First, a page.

The current Coronavirus pandemic took a toll on many aspects of life, and prospective home-buyers were hit with a lockdown that halted their purchases and, in some cases, decreased their chances of being accepted for a mortgage.
As lenders reacted to the financial implications of COVID-19, many pulled mortgages catering for those - typically first-time buyers - looking to borrow 90% or more of a property’s value, and the number of mortgage approvals declined substantially.
However, data from the Bank of England (BoE) shows that mortgage approvals began to bounce-back in June, with lenders approving 40,010 loans, compared to a record-low of 9,273 in May.
For potential homeowners, this - and the Chancellor of the Exchequer’s stamp duty holiday announcement - is encouraging, and it’s also good news for the UK’s economy, which relies heavily on the housing market.
But what does it mean for property investors?
An increase in demand
Since the market reopened in May, housing demand has been staggeringly high.
Just one week after the reopening, Zoopla’s UK Cities House Price Index Report found that demand had jumped by 88%, and since the announcement of stamp duty cuts, Rightmove stated the number of people contacting estate agents about properties for sale set a new record.
New-build enquiries are also at a record high, up 21% on the previous record set in June. This is particularly positive for property-backed IFISA investors, whose potential returns are generated through the development of high-quality, new-build homes.
In turn, mortgage applications have increased, with first-time buyer applications up by 182%, and next-time buyer applications rising by 176%.
The evidenced demand is a strong indicator that property has been a relatively resilient sector throughout COVID-19 to-date, and now that the amount of mortgage approvals is steadily improving, property investors can be confident in the tentative but promising re-bound of the housing market.
The decline of buy-to-let
Potential buy-to-let investors may have felt the aftershocks of the initial market response to COVID-19, as more than 1,300 buy-to-let mortgage products were withdrawn, and average interest rates on many remaining products have risen.
This blow comes as the current tax year also saw mortgage interest tax relief - which allowed buy-to-let landlords to deduct mortgage expenses from rental income, reducing tax bills - completely eliminated.
Data from UK Finance found that there were 5,000 buy-to-let mortgages in arrears of 2.5% or more of the outstanding balance in the second quarter of 2020, an increase of 6% from the same quarter in 2019.
The continued expense and hands-on nature of being a landlord - in contrast to investing into property via an IFISA - may have taken its toll on some buy-to-let investors throughout the Coronavirus pandemic. And though demand is still there, the lack of mortgage availability and dwindling tax reliefs could see the more traditional method of property investment decline further.
The importance of mixed-tenure
For many first-time buyers in particular, mortgages that require only a 5% deposit are crucial in allowing them to take their first steps towards becoming a homeowner. But in the wake of Coronavirus, mortgages of this type have almost completely disappeared from the market.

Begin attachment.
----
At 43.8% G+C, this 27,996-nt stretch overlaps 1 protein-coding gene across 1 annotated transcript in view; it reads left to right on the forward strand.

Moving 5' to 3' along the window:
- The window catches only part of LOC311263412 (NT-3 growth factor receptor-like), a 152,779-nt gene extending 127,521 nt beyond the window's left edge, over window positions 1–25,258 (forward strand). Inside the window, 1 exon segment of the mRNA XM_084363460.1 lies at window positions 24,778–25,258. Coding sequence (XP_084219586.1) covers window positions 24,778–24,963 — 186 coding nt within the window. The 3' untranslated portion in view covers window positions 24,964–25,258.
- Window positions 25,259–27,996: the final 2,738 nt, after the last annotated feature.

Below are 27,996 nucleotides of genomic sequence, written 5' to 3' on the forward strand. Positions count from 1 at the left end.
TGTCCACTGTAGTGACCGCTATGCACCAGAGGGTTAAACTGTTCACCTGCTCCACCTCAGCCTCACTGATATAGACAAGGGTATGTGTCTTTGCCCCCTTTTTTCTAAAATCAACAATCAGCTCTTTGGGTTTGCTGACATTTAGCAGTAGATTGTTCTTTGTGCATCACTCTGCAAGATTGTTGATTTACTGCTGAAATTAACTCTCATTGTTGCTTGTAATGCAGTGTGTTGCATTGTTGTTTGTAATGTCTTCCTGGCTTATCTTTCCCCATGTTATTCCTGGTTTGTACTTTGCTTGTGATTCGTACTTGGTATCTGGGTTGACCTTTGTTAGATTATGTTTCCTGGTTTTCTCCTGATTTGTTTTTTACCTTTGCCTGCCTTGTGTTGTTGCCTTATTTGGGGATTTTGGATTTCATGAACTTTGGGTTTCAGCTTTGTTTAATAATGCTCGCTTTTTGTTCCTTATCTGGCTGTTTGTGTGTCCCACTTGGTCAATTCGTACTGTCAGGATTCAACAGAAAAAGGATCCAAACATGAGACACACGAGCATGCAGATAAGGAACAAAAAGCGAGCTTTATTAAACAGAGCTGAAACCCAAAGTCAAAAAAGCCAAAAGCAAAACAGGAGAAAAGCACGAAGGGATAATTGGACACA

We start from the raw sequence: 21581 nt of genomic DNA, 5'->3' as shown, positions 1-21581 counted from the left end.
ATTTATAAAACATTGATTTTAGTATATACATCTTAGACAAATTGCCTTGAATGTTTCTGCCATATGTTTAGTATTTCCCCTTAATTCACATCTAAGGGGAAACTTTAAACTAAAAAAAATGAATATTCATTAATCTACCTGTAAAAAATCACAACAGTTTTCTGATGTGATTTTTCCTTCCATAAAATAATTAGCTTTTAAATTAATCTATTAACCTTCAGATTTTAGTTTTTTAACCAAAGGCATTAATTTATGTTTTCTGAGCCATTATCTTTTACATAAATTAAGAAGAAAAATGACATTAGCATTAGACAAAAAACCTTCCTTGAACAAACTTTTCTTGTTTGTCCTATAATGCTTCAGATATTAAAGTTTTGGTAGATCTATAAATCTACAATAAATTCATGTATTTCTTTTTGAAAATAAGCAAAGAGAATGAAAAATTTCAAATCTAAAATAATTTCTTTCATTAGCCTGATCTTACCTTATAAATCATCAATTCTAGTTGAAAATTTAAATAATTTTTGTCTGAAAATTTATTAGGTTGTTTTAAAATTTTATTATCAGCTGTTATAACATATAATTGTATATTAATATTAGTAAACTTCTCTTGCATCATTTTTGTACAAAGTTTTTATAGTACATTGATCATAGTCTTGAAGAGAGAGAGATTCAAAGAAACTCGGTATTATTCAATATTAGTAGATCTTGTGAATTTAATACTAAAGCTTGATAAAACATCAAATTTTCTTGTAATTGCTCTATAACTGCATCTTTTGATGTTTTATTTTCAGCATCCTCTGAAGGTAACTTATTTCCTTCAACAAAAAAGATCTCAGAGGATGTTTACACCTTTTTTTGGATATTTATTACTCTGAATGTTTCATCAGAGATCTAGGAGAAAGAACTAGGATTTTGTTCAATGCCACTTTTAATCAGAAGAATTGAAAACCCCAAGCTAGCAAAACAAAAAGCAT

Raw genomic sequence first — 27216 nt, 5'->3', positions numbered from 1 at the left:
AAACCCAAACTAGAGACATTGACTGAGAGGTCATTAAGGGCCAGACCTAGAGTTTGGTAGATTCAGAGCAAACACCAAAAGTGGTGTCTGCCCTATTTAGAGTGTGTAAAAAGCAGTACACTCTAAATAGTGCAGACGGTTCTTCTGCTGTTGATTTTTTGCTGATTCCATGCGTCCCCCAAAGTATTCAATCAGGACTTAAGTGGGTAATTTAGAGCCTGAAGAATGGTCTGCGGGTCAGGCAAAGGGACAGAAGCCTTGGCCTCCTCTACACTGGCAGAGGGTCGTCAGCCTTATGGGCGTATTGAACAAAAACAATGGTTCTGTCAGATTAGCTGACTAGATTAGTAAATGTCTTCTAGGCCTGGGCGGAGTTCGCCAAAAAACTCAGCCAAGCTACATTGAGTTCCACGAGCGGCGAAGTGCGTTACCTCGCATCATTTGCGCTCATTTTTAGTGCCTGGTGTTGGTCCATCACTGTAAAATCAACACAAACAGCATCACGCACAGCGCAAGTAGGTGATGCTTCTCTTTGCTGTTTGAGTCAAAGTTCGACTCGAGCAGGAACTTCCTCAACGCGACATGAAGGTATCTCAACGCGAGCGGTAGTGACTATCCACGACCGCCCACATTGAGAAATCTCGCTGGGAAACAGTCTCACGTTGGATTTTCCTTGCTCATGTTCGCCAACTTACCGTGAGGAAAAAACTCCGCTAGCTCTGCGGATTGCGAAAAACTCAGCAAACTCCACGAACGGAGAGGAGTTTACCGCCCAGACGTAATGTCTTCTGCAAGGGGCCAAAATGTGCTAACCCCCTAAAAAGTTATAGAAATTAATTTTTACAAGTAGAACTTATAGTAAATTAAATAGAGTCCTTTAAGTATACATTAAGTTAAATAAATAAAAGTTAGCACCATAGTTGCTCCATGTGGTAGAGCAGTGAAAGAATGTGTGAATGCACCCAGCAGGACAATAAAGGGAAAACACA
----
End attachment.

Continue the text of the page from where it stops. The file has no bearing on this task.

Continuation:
To make matters worse, some banks have introduced tighter restrictions on how much a buyer’s family can help them with a deposit.
For this reason, many would-be first-time buyers may need to revert back to renting, or look for alternative methods of getting their foot onto the property ladder - such as rent-to-buy schemes.
Like many larger house builders, the forward-thinking regional builders that typically benefit from the alternative finance provided by investments such as the property-backed IFISA are able to deliver mixed-tenure housing options such as these, which will be particularly paramount in the current climate.
Homes by Carlton’s (CARLTON Bonds’ Strategic Housing Delivery Partner) Cathedral Gates development - for which Carlton Bonds provided a £300,000 short-term development finance loan - comprises 14 bespoke courtyard homes, situated in the transforming area of Chilton, County Durham.
Cathedral Gates is also mixed-tenure, featuring both private sale and rent-to-buy plots, matching location and market-need.
This means that, wherever demand picks-up first, investors into a property-backed IFISA - such as the CARLTON Bonds IFISA - could receive the same benefits of high potential returns.
Investing into property
As a property investor, you’ve likely been keeping a watchful eye on the sectors’ response to COVID-19. And while it has felt the negative effects - like most other sectors and industries - its slow moves towards recovery in the months following the easing of Coronavirus-related restrictions could be somewhat reassuring.
Increased caution is still crucial, but the housing market’s evidenced demand, the bounce-back of mortgage approvals and the agility of regional house builders is promising for property-backed IFISA investors in particular.
The CARLTON Bonds product is available exclusively to experienced investors who are classified as either sophisticated investors, high-net-worth individuals or professional investors and have the knowledge and experience to make their own investment decisions. Investments are high risk and illiquid, your capital is at risk and returns are not guaranteed. Bonds are not protected by the Financial Services Compensation Scheme (FSCS).